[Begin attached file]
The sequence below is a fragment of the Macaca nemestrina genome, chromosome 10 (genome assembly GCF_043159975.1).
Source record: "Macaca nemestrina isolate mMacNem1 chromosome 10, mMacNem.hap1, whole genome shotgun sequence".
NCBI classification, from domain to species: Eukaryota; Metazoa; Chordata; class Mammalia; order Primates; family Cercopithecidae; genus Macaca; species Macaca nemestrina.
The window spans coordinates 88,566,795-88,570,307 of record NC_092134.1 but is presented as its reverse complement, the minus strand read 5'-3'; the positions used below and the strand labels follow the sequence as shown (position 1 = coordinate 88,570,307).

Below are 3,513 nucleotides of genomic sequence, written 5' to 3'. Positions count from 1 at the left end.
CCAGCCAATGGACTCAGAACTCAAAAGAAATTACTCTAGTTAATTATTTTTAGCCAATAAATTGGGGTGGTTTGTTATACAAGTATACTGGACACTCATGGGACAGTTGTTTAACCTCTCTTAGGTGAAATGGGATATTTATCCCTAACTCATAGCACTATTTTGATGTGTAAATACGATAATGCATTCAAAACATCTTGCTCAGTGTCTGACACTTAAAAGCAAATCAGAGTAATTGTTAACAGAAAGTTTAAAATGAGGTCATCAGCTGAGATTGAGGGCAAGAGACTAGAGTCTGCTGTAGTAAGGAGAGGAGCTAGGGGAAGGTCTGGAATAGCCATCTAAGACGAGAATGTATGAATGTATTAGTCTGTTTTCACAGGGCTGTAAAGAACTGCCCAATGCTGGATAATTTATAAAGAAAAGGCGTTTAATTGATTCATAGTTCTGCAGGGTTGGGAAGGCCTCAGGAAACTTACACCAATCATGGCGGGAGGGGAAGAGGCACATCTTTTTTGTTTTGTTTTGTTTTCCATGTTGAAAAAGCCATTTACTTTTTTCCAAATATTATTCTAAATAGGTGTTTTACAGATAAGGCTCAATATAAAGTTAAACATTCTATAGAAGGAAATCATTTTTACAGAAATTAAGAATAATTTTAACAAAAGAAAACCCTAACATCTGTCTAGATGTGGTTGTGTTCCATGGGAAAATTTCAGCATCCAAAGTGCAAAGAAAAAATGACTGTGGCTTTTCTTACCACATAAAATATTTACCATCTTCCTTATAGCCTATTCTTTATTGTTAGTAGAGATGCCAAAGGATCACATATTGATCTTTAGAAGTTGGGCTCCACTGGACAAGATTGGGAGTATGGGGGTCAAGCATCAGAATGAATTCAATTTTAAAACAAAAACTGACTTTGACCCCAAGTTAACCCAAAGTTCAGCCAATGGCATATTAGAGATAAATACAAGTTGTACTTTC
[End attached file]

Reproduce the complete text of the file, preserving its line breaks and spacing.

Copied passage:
The sequence below is a fragment of the Macaca nemestrina genome, chromosome 10 (genome assembly GCF_043159975.1).
Source record: "Macaca nemestrina isolate mMacNem1 chromosome 10, mMacNem.hap1, whole genome shotgun sequence".
NCBI classification, from domain to species: Eukaryota; Metazoa; Chordata; class Mammalia; order Primates; family Cercopithecidae; genus Macaca; species Macaca nemestrina.
The window spans coordinates 88,566,795-88,570,307 of record NC_092134.1 but is presented as its reverse complement, the minus strand read 5'-3'; the positions used below and the strand labels follow the sequence as shown (position 1 = coordinate 88,570,307).

Below are 3,513 nucleotides of genomic sequence, written 5' to 3'. Positions count from 1 at the left end.
CCAGCCAATGGACTCAGAACTCAAAAGAAATTACTCTAGTTAATTATTTTTAGCCAATAAATTGGGGTGGTTTGTTATACAAGTATACTGGACACTCATGGGACAGTTGTTTAACCTCTCTTAGGTGAAATGGGATATTTATCCCTAACTCATAGCACTATTTTGATGTGTAAATACGATAATGCATTCAAAACATCTTGCTCAGTGTCTGACACTTAAAAGCAAATCAGAGTAATTGTTAACAGAAAGTTTAAAATGAGGTCATCAGCTGAGATTGAGGGCAAGAGACTAGAGTCTGCTGTAGTAAGGAGAGGAGCTAGGGGAAGGTCTGGAATAGCCATCTAAGACGAGAATGTATGAATGTATTAGTCTGTTTTCACAGGGCTGTAAAGAACTGCCCAATGCTGGATAATTTATAAAGAAAAGGCGTTTAATTGATTCATAGTTCTGCAGGGTTGGGAAGGCCTCAGGAAACTTACACCAATCATGGCGGGAGGGGAAGAGGCACATCTTTTTTGTTTTGTTTTGTTTTCCATGTTGAAAAAGCCATTTACTTTTTTCCAAATATTATTCTAAATAGGTGTTTTACAGATAAGGCTCAATATAAAGTTAAACATTCTATAGAAGGAAATCATTTTTACAGAAATTAAGAATAATTTTAACAAAAGAAAACCCTAACATCTGTCTAGATGTGGTTGTGTTCCATGGGAAAATTTCAGCATCCAAAGTGCAAAGAAAAAATGACTGTGGCTTTTCTTACCACATAAAATATTTACCATCTTCCTTATAGCCTATTCTTTATTGTTAGTAGAGATGCCAAAGGATCACATATTGATCTTTAGAAGTTGGGCTCCACTGGACAAGATTGGGAGTATGGGGGTCAAGCATCAGAATGAATTCAATTTTAAAACAAAAACTGACTTTGACCCCAAGTTAACCCAAAGTTCAGCCAATGGCATATTAGAGATAAATACAAGTTGTACTTTC